Today has turned out to be a warmer day than predicted, and beautifully sunny. When heading out to do my morning rounds, I had a whole crowd of hungry kitties, waiting by the sun room door for me!
They were running around so much, I didn’t even try to count them. While putting food in the kibble house, TDG not only let me pet him, but let me pull the big ole wood tick in the tip of his ear! In fact, he didn’t even seem to notice I did it.
Which reminds me; while topping up the cat food last night, I got to touch Rosencrantz a bit and finally got a closer look at one of her ears. I thought she might have lost the tip to frost bite over the winter, but the tip is still there! It’s just badly torn. Not a new injury. Not much we can do about it, unfortunately.
The transplants got set outside for hardening off. They were supposed to be out for 5 hours, but we ended up bringing them in a bit early. The winds really picked up, and some of the pots were being blown around.
Wind or no wind, I was determined to get the old kitchen garden finally planted!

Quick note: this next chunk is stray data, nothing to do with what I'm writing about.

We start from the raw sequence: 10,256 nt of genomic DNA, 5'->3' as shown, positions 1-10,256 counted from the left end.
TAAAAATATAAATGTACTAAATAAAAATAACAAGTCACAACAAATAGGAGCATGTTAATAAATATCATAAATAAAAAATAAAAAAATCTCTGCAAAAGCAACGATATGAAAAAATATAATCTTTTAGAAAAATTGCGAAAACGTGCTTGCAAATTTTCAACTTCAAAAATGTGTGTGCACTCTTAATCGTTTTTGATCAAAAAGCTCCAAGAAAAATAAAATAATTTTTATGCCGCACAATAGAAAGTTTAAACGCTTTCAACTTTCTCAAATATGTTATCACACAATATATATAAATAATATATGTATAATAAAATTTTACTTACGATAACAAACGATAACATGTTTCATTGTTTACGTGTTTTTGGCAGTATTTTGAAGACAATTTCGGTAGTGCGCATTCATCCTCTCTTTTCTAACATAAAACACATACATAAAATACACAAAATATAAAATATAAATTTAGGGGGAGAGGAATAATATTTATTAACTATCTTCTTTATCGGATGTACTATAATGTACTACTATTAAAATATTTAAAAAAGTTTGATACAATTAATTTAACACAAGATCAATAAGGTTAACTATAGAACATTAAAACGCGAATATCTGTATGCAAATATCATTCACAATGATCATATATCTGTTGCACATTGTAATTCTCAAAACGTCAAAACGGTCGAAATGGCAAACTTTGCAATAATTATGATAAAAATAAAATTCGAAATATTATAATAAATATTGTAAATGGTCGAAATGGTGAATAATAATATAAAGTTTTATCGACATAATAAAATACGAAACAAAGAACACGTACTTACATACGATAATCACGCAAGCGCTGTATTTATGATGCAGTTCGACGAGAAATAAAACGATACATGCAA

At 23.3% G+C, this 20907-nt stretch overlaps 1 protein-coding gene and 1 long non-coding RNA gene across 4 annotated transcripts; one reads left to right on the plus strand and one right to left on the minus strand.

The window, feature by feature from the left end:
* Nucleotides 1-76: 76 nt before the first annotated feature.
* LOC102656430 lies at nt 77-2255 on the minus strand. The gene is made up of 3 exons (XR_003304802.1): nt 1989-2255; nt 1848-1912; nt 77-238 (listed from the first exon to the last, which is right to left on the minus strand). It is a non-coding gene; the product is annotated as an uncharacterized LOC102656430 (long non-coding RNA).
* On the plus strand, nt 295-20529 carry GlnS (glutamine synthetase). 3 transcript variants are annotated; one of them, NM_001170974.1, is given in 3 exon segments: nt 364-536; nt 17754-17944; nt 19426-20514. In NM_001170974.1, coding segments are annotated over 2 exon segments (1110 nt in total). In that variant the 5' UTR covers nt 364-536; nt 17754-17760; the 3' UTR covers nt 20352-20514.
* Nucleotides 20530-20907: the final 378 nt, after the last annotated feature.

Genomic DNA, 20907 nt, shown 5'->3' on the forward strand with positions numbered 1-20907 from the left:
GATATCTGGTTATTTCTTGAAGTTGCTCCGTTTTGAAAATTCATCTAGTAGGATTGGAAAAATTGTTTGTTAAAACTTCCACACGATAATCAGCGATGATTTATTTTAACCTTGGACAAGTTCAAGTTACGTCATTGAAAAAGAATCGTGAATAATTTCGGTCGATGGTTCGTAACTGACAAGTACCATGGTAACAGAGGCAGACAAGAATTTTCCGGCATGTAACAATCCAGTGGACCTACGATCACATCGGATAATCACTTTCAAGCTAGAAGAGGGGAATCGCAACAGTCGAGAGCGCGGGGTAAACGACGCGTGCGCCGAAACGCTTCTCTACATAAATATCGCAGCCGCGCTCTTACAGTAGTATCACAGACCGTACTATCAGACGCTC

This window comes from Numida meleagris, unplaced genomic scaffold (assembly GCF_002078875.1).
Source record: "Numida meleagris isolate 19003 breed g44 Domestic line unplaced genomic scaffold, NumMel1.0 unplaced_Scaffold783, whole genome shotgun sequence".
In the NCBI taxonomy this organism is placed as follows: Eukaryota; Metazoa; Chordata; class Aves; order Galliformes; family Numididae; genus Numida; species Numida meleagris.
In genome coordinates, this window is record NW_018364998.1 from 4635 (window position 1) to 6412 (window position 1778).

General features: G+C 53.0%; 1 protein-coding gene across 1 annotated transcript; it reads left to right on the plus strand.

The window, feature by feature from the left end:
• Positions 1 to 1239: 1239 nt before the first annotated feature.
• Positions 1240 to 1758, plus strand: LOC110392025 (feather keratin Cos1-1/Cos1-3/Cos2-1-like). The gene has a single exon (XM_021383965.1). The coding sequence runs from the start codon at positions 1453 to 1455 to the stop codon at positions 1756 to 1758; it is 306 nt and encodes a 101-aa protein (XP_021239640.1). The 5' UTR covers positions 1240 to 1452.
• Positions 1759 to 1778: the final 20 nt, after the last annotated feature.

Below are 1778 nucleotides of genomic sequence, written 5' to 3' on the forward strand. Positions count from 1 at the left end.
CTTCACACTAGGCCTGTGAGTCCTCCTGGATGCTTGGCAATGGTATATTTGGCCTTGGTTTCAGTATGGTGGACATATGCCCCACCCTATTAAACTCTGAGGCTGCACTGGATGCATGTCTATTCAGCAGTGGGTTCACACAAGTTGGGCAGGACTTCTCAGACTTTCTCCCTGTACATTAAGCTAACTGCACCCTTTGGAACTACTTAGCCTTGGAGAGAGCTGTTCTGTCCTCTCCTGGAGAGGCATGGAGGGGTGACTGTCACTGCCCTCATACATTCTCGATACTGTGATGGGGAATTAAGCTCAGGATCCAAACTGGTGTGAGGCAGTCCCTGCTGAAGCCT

This is now our beet bed. We bought two types of beets this year, Cylindra and Bresko, plus we had some Merlin left over from last year. The support posts handily divided the bed into three sections, so that makes it easy to keep track of where one type starts and another one ends.
After the bed was seeded and watered, I broke open the roll of netting. This is the stuff my daughter picked out that I thought could be used for deer fencing. It’s a much finer net than I expected! The black just disappears, too, but in the photo, you can see where the excess is bunched up along the sides. I’m really glad I found that big bag of cheap tent pegs in the garage. We used quite a few of them to pin down the edges of the netting. The short ends are held in place at one end by a stick rolled up in the excess, while at the other end, the excess went under a board I was using to mark the end of the bed.
Next was the L shaped bed. Lettuce went into there. I thought I had 4 types of lettuce left over from last year, but it turned out one of the envelopes was empty. That actually worked out, for the amount of seeds in the remaining packets.
The hard part was covering the odd shaped bed. One of my daughters came out and we sized up a piece of netting for the longer part of the L shape and cut it. The netting is 14′ wide, so we stretched it out on the grass and cut it in half.
The short side of the L, up to the label you can see near the bottom of the photo, is one type of lettuce, which is about as much as the other two together! There were still a few seeds left over, including some that had spilled in the baggie the seed packets were in, so those got scattered in the odd little bit of space next to the rose bush. They didn’t get covered with netting; the space is too small to bother.